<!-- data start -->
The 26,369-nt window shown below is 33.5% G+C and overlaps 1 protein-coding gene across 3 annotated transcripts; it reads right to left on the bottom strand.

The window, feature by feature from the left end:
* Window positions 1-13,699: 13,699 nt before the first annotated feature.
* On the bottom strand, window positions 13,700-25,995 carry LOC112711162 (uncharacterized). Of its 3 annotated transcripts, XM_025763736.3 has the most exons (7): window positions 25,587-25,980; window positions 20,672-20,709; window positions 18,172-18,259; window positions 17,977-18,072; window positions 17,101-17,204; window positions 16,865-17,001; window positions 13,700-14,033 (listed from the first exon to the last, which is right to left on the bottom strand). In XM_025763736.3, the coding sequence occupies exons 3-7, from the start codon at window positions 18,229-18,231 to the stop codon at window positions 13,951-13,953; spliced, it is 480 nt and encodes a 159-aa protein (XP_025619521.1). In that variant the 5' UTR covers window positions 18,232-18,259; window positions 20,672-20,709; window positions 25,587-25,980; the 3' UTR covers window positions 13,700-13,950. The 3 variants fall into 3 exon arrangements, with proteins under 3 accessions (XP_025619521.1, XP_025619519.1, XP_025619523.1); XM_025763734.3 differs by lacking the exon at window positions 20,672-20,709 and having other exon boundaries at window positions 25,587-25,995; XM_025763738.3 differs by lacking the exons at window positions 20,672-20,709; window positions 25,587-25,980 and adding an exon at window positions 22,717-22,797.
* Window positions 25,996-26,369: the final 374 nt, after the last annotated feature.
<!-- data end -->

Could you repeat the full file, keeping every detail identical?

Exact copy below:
The 26,369-nt window shown below is 33.5% G+C and overlaps 1 protein-coding gene across 3 annotated transcripts; it reads right to left on the bottom strand.

The window, feature by feature from the left end:
* Window positions 1-13,699: 13,699 nt before the first annotated feature.
* On the bottom strand, window positions 13,700-25,995 carry LOC112711162 (uncharacterized). Of its 3 annotated transcripts, XM_025763736.3 has the most exons (7): window positions 25,587-25,980; window positions 20,672-20,709; window positions 18,172-18,259; window positions 17,977-18,072; window positions 17,101-17,204; window positions 16,865-17,001; window positions 13,700-14,033 (listed from the first exon to the last, which is right to left on the bottom strand). In XM_025763736.3, the coding sequence occupies exons 3-7, from the start codon at window positions 18,229-18,231 to the stop codon at window positions 13,951-13,953; spliced, it is 480 nt and encodes a 159-aa protein (XP_025619521.1). In that variant the 5' UTR covers window positions 18,232-18,259; window positions 20,672-20,709; window positions 25,587-25,980; the 3' UTR covers window positions 13,700-13,950. The 3 variants fall into 3 exon arrangements, with proteins under 3 accessions (XP_025619521.1, XP_025619519.1, XP_025619523.1); XM_025763734.3 differs by lacking the exon at window positions 20,672-20,709 and having other exon boundaries at window positions 25,587-25,995; XM_025763738.3 differs by lacking the exons at window positions 20,672-20,709; window positions 25,587-25,980 and adding an exon at window positions 22,717-22,797.
* Window positions 25,996-26,369: the final 374 nt, after the last annotated feature.